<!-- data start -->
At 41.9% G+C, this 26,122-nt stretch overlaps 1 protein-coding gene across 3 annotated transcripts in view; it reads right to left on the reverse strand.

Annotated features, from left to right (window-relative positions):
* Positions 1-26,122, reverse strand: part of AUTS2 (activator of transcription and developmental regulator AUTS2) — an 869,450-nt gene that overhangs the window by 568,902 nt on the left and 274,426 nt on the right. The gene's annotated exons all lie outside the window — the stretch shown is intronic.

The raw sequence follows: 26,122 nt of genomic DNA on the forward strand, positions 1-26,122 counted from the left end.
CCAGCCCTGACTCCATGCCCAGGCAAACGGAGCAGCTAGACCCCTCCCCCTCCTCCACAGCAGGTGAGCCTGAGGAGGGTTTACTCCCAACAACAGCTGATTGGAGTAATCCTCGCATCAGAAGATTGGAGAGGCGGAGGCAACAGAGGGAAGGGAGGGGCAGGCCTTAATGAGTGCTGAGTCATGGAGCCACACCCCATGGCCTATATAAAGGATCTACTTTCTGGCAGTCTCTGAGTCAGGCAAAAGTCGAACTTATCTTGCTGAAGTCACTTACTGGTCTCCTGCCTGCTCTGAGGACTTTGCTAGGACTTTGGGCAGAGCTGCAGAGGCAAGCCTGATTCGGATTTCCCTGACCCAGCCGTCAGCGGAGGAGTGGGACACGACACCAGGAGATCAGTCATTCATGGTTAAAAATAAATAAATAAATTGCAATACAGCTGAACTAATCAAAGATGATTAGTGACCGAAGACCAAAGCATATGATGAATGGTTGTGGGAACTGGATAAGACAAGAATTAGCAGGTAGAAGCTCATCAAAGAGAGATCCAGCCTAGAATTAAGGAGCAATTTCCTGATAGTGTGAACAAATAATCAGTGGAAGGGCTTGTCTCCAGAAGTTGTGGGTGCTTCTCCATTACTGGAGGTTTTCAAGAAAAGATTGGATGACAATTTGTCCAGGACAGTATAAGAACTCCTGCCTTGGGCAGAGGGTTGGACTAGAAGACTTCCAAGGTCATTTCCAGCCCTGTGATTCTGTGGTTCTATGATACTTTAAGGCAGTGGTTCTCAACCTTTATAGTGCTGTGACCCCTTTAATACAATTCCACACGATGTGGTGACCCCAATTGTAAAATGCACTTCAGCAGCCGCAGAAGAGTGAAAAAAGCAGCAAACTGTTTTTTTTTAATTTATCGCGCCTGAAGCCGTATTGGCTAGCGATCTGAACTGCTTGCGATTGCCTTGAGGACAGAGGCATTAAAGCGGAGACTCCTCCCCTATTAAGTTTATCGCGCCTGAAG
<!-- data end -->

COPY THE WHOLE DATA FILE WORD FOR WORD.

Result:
At 41.9% G+C, this 26,122-nt stretch overlaps 1 protein-coding gene across 3 annotated transcripts in view; it reads right to left on the reverse strand.

Annotated features, from left to right (window-relative positions):
* Positions 1-26,122, reverse strand: part of AUTS2 (activator of transcription and developmental regulator AUTS2) — an 869,450-nt gene that overhangs the window by 568,902 nt on the left and 274,426 nt on the right. The gene's annotated exons all lie outside the window — the stretch shown is intronic.

The raw sequence follows: 26,122 nt of genomic DNA on the forward strand, positions 1-26,122 counted from the left end.
CCAGCCCTGACTCCATGCCCAGGCAAACGGAGCAGCTAGACCCCTCCCCCTCCTCCACAGCAGGTGAGCCTGAGGAGGGTTTACTCCCAACAACAGCTGATTGGAGTAATCCTCGCATCAGAAGATTGGAGAGGCGGAGGCAACAGAGGGAAGGGAGGGGCAGGCCTTAATGAGTGCTGAGTCATGGAGCCACACCCCATGGCCTATATAAAGGATCTACTTTCTGGCAGTCTCTGAGTCAGGCAAAAGTCGAACTTATCTTGCTGAAGTCACTTACTGGTCTCCTGCCTGCTCTGAGGACTTTGCTAGGACTTTGGGCAGAGCTGCAGAGGCAAGCCTGATTCGGATTTCCCTGACCCAGCCGTCAGCGGAGGAGTGGGACACGACACCAGGAGATCAGTCATTCATGGTTAAAAATAAATAAATAAATTGCAATACAGCTGAACTAATCAAAGATGATTAGTGACCGAAGACCAAAGCATATGATGAATGGTTGTGGGAACTGGATAAGACAAGAATTAGCAGGTAGAAGCTCATCAAAGAGAGATCCAGCCTAGAATTAAGGAGCAATTTCCTGATAGTGTGAACAAATAATCAGTGGAAGGGCTTGTCTCCAGAAGTTGTGGGTGCTTCTCCATTACTGGAGGTTTTCAAGAAAAGATTGGATGACAATTTGTCCAGGACAGTATAAGAACTCCTGCCTTGGGCAGAGGGTTGGACTAGAAGACTTCCAAGGTCATTTCCAGCCCTGTGATTCTGTGGTTCTATGATACTTTAAGGCAGTGGTTCTCAACCTTTATAGTGCTGTGACCCCTTTAATACAATTCCACACGATGTGGTGACCCCAATTGTAAAATGCACTTCAGCAGCCGCAGAAGAGTGAAAAAAGCAGCAAACTGTTTTTTTTTAATTTATCGCGCCTGAAGCCGTATTGGCTAGCGATCTGAACTGCTTGCGATTGCCTTGAGGACAGAGGCATTAAAGCGGAGACTCCTCCCCTATTAAGTTTATCGCGCCTGAAG